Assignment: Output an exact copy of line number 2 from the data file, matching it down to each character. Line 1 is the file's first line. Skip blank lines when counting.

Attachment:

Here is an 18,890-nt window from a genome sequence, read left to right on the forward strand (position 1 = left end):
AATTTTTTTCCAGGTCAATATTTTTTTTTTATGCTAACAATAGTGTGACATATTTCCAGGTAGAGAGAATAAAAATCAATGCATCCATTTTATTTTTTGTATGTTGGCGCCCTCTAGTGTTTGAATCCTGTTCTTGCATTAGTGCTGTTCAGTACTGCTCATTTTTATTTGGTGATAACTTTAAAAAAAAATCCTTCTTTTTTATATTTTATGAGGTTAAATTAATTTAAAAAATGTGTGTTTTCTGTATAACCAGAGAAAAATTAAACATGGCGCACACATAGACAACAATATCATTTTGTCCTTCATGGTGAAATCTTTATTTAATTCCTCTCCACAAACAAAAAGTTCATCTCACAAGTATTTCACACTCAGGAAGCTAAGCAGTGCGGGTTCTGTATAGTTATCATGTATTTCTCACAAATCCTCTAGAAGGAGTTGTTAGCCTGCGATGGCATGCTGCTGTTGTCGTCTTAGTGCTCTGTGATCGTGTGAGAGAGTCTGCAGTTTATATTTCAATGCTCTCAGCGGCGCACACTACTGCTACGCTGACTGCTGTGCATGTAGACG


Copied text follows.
AATTTTTTTCCAGGTCAATATTTTTTTTTTATGCTAACAATAGTGTGACATATTTCCAGGTAGAGAGAATAAAAATCAATGCATCCATTTTATTTTTTGTATGTTGGCGCCCTCTAGTGTTTGAATCCTGTTCTTGCATTAGTGCTGTTCAGTACTGCTCATTTTTATTTGGTGATAACTTTAAAAAAAAATCCTTCTTTTTTATATTTTATGAGGTTAAATTAATTTAAAAAATGTGTGTTTTCTGTATAACCAGAGAAAAATTAAACATGGCGCACACATAGACAACAATATCATTTTGTCCTTCATGGTGAAATCTTTATTTAATTCCTCTCCACAAACAAAAAGTTCATCTCACAAGTATTTCACACTCAGGAAGCTAAGCAGTGCGGGTTCTGTATAGTTATCATGTATTTCTCACAAATCCTCTAGAAGGAGTTGTTAGCCTGCGATGGCATGCTGCTGTTGTCGTCTTAGTGCTCTGTGATCGTGTGAGAGAGTCTGCAGTTTATATTTCAATGCTCTCAGCGGCGCACACTACTGCTACGCTGACTGCTGTGCATGTAGACG